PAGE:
It always amuses me when public officials, like the new Attorney General, go on the air to denounce "senseless violence." She may be the first African American woman to hold the office, but she talks like an old white man. I suppose that's her job. But the violence in Baltimore is anything but senseless -- it is a political act. It is a political response to decades of police violence, which everybody from the mayor on down has admitted is a problem. (The city paid out $5.7 million in lawsuits for excessive police force last year, most of  it in amounts of less than $100,000. That's a lot of beatings.) But in defense of the police, they beat people up because they are scared, because there are whole neighborhoods where they are not welcome and they know it, where there are dozens of gang kids who would happily shoot them if they could get away with it. As the mayor put it, the relationship between the police the the black people of Baltimore is "fractured." Everybody knows this, but nobody knows what to do about it. Sometimes, when problems fester, they eventually explode.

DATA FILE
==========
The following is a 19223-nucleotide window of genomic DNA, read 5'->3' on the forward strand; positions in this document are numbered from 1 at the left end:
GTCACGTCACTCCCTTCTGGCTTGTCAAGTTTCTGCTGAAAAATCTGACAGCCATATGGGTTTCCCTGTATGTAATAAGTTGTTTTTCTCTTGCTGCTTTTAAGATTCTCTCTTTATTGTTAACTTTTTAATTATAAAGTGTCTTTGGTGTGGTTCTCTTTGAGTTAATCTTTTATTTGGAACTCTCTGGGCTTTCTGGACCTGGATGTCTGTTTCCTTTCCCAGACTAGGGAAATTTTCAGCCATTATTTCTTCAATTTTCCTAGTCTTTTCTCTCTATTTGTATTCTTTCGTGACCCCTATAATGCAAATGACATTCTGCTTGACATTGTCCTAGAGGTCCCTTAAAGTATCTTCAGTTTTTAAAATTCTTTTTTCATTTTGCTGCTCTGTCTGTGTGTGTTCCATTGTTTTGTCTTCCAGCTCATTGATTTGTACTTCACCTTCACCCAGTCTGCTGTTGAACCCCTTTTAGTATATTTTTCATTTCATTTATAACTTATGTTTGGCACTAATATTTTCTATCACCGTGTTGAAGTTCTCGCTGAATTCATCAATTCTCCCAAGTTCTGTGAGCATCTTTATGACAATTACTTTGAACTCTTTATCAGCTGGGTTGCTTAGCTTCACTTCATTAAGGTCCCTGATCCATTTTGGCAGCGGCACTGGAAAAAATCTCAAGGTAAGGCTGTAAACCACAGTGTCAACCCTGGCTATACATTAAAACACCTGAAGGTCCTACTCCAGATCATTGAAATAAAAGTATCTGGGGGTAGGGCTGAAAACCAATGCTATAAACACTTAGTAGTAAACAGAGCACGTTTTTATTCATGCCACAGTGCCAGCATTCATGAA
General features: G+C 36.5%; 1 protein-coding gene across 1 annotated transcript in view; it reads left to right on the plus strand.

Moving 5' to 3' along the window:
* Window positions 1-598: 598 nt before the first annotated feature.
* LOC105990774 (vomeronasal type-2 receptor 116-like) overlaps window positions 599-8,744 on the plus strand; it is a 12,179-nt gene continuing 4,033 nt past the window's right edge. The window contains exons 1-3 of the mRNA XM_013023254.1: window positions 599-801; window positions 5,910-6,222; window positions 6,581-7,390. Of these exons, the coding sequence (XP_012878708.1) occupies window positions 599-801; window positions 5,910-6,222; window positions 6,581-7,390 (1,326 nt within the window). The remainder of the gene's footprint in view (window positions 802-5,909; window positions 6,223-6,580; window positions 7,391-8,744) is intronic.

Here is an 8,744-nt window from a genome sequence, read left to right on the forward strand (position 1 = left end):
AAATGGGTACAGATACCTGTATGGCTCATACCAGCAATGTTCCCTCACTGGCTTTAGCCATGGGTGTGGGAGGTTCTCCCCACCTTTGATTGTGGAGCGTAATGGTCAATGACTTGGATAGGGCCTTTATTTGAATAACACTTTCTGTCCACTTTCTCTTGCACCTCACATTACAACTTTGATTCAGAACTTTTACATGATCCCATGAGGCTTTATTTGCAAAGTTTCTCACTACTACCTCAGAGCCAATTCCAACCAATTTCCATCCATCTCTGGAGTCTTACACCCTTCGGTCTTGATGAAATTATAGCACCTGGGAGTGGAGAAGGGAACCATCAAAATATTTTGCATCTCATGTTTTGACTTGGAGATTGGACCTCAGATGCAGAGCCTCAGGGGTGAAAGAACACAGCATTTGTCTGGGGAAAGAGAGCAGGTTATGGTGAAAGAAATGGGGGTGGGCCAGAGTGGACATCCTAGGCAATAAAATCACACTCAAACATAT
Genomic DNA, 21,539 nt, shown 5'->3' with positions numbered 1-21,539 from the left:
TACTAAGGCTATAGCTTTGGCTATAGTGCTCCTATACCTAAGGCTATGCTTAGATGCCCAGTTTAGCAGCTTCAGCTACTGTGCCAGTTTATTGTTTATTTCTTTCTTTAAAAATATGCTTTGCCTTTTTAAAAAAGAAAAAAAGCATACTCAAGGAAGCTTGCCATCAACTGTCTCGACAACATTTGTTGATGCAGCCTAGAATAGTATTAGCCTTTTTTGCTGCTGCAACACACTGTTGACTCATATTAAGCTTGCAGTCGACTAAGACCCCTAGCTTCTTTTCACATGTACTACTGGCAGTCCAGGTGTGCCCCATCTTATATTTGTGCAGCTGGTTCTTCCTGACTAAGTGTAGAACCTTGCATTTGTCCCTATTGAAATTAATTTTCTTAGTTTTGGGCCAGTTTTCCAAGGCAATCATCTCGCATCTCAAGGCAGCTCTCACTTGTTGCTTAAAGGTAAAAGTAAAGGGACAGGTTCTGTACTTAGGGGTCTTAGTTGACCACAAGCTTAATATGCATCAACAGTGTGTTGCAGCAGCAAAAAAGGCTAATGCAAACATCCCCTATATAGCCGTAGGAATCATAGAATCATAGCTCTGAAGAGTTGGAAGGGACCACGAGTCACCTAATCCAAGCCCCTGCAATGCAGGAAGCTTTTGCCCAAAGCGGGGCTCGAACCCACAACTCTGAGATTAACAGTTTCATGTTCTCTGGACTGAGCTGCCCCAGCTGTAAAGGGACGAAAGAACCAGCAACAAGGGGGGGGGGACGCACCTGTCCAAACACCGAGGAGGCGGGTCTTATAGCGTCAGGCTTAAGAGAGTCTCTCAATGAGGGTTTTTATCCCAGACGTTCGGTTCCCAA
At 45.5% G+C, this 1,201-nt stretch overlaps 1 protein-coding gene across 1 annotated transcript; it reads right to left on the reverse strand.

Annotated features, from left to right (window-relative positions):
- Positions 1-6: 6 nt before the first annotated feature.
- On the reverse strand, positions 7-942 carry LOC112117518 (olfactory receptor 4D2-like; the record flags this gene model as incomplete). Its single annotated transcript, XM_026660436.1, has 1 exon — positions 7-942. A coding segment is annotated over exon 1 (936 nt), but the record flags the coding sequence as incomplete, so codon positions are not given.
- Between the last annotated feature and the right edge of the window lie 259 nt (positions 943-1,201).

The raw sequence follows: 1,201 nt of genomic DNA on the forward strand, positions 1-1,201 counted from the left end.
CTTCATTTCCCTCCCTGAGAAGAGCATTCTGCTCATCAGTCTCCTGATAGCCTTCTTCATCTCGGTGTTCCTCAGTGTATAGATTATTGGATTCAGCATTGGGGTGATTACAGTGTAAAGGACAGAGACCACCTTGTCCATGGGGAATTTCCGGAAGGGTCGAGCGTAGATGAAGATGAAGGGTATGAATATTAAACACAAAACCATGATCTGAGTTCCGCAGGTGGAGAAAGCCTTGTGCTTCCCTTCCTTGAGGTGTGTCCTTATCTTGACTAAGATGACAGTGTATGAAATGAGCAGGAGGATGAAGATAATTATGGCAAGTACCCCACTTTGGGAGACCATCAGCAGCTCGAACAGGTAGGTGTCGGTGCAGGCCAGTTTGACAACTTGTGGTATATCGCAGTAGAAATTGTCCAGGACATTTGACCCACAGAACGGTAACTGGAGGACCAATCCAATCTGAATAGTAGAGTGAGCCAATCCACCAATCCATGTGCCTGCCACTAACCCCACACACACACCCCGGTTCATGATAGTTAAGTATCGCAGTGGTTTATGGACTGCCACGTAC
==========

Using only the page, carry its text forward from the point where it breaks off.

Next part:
Consider this: if there had been no public explosion in Ferguson, would the Justice Department have sent the task force that exposed the city's deep problems with police brutality and judicial screwing of the poor? The revelations were no surprise to any black citizen of Ferguson, but nobody listened to them until they staged a riot. Sometimes violence makes perfect sense.